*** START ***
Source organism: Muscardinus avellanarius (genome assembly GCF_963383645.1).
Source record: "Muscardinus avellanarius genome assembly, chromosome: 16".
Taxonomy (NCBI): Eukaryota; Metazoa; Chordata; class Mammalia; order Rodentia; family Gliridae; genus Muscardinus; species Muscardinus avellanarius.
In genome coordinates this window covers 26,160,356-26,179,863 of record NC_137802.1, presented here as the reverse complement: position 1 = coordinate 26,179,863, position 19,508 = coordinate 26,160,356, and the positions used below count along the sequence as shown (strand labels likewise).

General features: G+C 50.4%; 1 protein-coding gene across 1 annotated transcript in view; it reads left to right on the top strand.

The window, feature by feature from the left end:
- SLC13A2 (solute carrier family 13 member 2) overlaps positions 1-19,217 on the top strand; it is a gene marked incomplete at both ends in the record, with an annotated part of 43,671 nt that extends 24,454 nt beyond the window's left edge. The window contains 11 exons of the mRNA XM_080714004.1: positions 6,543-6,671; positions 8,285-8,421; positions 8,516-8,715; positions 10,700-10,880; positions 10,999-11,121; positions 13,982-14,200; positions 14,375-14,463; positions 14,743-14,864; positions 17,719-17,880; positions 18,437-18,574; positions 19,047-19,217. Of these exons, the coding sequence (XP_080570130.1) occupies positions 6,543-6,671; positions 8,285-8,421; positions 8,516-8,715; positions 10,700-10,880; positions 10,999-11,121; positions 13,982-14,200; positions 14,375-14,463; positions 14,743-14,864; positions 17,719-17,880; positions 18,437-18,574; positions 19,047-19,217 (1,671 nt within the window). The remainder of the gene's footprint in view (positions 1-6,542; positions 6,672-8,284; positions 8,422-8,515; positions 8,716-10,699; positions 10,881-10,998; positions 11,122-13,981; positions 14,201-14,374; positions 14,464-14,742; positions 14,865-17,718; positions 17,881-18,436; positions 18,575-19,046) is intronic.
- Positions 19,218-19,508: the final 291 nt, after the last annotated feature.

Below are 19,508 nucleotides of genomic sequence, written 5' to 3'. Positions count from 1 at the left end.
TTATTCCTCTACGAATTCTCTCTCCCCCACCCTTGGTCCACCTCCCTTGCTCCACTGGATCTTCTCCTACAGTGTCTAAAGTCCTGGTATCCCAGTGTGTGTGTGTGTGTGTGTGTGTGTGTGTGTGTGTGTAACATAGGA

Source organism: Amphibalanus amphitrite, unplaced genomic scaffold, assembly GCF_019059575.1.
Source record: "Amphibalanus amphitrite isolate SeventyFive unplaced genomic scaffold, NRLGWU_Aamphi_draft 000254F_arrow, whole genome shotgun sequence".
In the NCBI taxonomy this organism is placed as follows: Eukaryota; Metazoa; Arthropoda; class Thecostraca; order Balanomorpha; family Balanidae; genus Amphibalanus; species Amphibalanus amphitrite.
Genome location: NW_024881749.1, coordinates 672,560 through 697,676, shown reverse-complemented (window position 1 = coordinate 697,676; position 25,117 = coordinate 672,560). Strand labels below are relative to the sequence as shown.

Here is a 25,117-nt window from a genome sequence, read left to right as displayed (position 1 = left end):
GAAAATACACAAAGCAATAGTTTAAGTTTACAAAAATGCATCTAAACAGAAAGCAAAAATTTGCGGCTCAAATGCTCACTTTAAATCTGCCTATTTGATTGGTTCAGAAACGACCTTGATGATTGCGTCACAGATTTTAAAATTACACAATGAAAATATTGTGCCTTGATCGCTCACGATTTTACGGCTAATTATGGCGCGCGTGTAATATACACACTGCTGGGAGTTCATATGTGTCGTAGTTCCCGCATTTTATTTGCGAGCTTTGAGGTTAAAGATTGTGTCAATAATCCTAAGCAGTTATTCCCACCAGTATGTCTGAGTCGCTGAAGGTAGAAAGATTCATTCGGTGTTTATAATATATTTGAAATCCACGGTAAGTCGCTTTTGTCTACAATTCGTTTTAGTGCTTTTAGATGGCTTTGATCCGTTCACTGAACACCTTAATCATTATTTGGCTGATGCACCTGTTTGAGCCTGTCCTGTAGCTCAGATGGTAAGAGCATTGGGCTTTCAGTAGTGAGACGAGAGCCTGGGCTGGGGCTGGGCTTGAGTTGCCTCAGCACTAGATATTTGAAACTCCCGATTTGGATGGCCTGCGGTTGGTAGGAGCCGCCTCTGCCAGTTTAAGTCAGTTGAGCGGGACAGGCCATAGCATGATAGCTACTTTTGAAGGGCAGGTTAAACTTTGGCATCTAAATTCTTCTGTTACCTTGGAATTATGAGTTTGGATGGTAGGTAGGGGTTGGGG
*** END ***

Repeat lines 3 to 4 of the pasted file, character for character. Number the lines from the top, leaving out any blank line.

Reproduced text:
Taxonomy (NCBI): Eukaryota; Metazoa; Chordata; class Mammalia; order Rodentia; family Gliridae; genus Muscardinus; species Muscardinus avellanarius.
In genome coordinates this window covers 26,160,356-26,179,863 of record NC_137802.1, presented here as the reverse complement: position 1 = coordinate 26,179,863, position 19,508 = coordinate 26,160,356, and the positions used below count along the sequence as shown (strand labels likewise).